Over 18,000 monkeypox cases worldwide: WHO
There have been more than 18,000 cases of monkeypox reported globally from 78 countries, with the majority in Europe, the World Health Organization said on Wednesday.
The WHO declared the outbreak a global health emergency on Saturday.
So far, 98% of cases outside the countries in Africa where the virus is endemic have been reported in men who have sex with men, the WHO said.
WHO Director-General Dr Tedros Adhanom Ghebreyesus urged that group to consider reducing the numbers of new sexual partners and swapping contact details with any new partners.
"This is an outbreak that can be stopped... The best way to do that is to reduce the risk of exposure," Tedros told a news conference from Geneva. "That means making safe choices for yourself and others."
Monkeypox is in the process of being renamed, to avoid the name being "weaponised" or used in a racist way, WHO emergencies director Mike Ryan said.
The UN agency is recommending vaccination for high-risk groups, including healthcare workers, and men who have sex with men with multiple sexual partners.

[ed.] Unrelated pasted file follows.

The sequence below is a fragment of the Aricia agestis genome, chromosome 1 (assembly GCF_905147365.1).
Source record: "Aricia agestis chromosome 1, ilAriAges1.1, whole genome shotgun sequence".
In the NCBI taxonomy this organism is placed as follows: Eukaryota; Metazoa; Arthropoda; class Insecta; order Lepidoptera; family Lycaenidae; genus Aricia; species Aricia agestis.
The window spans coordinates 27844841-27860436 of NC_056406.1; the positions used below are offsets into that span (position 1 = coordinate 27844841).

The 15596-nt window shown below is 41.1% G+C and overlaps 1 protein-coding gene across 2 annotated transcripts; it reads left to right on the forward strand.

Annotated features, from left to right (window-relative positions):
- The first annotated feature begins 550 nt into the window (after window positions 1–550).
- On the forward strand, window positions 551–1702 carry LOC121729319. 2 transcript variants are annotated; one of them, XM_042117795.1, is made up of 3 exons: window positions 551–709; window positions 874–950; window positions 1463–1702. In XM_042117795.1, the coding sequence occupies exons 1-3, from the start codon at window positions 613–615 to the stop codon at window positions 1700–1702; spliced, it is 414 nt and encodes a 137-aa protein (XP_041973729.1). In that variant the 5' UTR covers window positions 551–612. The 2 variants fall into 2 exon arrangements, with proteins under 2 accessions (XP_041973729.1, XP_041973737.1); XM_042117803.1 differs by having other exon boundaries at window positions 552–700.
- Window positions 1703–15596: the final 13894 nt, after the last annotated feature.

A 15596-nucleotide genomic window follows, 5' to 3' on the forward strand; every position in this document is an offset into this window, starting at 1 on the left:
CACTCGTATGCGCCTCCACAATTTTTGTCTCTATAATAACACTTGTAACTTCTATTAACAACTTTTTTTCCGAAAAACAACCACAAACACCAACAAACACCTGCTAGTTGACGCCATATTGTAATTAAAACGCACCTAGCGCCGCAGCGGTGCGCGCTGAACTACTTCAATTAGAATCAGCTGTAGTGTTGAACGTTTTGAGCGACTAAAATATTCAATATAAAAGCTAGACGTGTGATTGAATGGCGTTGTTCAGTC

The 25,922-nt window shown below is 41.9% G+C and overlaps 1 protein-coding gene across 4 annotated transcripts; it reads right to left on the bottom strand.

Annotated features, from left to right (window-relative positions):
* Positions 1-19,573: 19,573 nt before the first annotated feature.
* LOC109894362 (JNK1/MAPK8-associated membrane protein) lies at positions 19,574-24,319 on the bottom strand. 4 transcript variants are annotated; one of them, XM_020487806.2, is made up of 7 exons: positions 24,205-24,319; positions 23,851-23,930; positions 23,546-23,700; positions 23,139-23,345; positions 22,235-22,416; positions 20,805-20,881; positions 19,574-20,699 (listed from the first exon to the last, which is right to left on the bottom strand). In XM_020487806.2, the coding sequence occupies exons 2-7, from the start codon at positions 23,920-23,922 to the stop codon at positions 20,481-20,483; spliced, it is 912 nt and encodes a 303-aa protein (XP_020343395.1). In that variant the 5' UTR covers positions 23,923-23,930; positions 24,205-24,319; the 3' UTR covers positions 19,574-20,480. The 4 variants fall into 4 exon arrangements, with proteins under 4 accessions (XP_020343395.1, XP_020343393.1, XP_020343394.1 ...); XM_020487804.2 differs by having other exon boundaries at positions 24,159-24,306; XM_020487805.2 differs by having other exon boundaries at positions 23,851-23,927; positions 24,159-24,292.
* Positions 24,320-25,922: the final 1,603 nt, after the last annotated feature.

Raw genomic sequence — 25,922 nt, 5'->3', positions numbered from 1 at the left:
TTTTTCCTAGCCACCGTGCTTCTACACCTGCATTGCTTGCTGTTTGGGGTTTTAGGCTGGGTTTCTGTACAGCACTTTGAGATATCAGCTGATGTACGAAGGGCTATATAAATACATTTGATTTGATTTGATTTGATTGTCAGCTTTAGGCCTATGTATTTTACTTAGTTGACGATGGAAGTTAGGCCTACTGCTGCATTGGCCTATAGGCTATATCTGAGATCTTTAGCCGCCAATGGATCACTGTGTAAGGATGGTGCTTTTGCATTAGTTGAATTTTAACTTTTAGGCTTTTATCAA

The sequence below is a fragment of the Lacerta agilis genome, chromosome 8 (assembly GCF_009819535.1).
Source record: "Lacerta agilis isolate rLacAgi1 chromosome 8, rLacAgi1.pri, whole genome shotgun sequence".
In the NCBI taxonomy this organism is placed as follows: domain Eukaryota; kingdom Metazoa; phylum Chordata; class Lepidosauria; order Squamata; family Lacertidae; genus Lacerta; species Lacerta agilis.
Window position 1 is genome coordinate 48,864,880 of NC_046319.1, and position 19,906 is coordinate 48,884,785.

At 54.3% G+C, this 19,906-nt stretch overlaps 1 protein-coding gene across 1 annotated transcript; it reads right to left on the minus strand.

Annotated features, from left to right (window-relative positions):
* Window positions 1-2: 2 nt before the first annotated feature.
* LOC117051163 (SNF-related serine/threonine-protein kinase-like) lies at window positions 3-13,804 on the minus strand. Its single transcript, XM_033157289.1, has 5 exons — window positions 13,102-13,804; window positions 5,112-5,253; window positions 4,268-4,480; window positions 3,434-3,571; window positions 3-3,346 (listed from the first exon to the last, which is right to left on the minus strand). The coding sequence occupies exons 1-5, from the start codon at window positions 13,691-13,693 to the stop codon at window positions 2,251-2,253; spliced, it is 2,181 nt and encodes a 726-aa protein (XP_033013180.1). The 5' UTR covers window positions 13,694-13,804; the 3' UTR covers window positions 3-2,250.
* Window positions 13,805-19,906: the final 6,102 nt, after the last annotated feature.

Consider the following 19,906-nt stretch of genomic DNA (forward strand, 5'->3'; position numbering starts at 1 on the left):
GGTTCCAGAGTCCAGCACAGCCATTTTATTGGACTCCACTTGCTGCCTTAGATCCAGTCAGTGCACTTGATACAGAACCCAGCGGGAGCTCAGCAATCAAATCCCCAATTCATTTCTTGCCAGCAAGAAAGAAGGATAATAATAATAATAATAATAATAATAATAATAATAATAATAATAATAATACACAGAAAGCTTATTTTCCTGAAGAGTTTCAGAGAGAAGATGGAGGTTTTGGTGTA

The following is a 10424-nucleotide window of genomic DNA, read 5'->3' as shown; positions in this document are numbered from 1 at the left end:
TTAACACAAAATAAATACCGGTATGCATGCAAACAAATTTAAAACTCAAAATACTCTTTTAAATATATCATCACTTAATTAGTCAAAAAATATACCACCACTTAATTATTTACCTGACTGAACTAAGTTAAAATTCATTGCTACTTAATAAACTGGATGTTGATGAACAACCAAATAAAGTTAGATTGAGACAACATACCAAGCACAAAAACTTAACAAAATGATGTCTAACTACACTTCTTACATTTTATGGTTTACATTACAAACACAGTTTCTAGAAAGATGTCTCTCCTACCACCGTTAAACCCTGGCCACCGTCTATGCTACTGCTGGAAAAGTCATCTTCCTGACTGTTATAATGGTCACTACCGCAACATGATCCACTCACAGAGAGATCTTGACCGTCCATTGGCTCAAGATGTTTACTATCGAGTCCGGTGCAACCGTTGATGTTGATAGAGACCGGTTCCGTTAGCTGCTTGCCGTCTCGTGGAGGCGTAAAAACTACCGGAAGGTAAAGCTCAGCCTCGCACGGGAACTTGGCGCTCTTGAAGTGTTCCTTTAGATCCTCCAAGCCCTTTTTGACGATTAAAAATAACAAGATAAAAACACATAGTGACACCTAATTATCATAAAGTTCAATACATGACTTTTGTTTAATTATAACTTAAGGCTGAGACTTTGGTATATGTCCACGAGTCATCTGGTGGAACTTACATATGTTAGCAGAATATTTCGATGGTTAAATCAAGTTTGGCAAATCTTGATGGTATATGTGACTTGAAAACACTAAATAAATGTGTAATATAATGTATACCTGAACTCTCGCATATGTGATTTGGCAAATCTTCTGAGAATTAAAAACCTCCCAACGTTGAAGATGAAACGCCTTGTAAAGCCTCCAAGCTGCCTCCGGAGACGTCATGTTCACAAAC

It cautioned that it takes several weeks after getting the second dose of vaccine to be fully protected, so people should take other precautions until that point.
Around 10% of patients have been hospitalised in the current outbreak and five have died, all of them in Africa, the WHO said.
Monkeypox has been a globally neglected public health problem in parts of Africa for decades, but cases began to be reported outside countries where it is endemic in May.
It generally causes mild to moderate symptoms, including fever, fatigue and painful skin lesions that resolve within a few weeks.
Tedros said there were about 16 million doses of approved vaccine available, but only in bulk, so it would take several months to get them into vials.
The WHO is urging countries with stockpiles to share vaccine while supply is constrained, he added. It estimates that between 5 million and 10 million doses of vaccine will be needed to protect all high-risk groups. -Reuters